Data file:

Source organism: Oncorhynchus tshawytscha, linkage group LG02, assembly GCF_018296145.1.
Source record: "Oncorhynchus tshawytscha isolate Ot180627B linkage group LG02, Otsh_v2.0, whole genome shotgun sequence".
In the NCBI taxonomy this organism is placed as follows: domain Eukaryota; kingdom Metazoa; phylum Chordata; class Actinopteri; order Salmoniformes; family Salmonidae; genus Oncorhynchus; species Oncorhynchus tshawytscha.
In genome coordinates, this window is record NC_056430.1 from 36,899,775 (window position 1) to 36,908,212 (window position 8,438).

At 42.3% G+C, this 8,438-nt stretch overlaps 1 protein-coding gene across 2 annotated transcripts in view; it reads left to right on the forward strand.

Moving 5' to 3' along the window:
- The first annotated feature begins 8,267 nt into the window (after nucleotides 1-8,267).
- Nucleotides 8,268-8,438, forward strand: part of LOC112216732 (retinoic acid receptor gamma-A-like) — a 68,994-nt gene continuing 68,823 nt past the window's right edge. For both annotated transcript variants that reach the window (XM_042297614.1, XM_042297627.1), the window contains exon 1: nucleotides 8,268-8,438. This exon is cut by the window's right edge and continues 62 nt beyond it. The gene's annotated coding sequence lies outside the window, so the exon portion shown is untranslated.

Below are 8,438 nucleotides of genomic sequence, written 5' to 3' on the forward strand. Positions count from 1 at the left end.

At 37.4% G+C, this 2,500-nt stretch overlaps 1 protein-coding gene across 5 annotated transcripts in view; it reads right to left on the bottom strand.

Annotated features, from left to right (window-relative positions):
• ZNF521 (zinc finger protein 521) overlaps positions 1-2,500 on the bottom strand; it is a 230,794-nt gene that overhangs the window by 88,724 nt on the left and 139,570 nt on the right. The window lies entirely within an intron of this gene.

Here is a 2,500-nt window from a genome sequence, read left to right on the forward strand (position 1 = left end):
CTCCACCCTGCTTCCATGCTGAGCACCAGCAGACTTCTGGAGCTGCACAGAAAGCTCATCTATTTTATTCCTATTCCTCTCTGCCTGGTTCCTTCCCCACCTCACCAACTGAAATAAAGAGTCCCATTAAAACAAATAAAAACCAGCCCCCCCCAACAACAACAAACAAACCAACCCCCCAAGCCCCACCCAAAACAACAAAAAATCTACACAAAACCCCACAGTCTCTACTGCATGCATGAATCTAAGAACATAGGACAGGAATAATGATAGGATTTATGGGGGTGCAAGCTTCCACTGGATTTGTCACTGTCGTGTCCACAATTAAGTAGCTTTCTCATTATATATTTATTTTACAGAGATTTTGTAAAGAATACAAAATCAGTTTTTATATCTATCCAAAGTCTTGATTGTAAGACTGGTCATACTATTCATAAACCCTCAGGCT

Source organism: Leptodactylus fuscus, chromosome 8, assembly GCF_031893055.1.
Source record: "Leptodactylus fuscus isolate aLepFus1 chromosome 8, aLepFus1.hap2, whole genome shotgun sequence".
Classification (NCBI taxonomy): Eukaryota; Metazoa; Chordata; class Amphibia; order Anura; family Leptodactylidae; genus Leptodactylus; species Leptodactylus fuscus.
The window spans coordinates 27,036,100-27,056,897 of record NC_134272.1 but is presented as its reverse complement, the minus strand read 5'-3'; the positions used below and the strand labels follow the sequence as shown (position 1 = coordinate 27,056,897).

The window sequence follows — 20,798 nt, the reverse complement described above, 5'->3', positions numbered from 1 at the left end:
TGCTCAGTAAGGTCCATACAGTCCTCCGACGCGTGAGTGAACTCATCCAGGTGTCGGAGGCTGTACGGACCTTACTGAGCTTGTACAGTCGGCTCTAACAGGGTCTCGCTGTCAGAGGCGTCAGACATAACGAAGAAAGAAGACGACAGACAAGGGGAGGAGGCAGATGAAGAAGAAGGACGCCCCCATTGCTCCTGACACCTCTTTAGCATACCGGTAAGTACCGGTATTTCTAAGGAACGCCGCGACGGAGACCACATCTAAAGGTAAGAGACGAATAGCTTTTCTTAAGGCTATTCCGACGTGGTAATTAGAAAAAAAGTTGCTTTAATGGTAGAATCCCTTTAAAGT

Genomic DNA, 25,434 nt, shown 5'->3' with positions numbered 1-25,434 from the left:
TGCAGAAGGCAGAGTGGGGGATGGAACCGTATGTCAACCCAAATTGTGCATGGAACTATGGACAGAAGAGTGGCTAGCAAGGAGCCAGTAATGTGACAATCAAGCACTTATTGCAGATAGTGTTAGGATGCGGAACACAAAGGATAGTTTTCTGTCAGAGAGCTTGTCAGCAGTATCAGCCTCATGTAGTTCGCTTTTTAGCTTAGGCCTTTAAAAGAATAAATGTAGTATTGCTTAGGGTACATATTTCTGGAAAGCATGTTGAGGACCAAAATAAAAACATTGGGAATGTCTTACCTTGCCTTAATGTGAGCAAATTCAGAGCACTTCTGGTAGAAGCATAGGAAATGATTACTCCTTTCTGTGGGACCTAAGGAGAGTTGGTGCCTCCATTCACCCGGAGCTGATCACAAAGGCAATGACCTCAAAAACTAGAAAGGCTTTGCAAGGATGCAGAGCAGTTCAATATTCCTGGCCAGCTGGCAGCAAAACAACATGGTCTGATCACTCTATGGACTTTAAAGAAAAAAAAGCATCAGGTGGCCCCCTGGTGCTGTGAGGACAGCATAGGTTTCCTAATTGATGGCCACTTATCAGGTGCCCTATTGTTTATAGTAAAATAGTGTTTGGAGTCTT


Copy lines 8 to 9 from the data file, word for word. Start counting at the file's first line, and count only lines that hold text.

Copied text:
- Nucleotides 8,268-8,438, forward strand: part of LOC112216732 (retinoic acid receptor gamma-A-like) — a 68,994-nt gene continuing 68,823 nt past the window's right edge. For both annotated transcript variants that reach the window (XM_042297614.1, XM_042297627.1), the window contains exon 1: nucleotides 8,268-8,438. This exon is cut by the window's right edge and continues 62 nt beyond it. The gene's annotated coding sequence lies outside the window, so the exon portion shown is untranslated.

Below are 8,438 nucleotides of genomic sequence, written 5' to 3' on the forward strand. Positions count from 1 at the left end.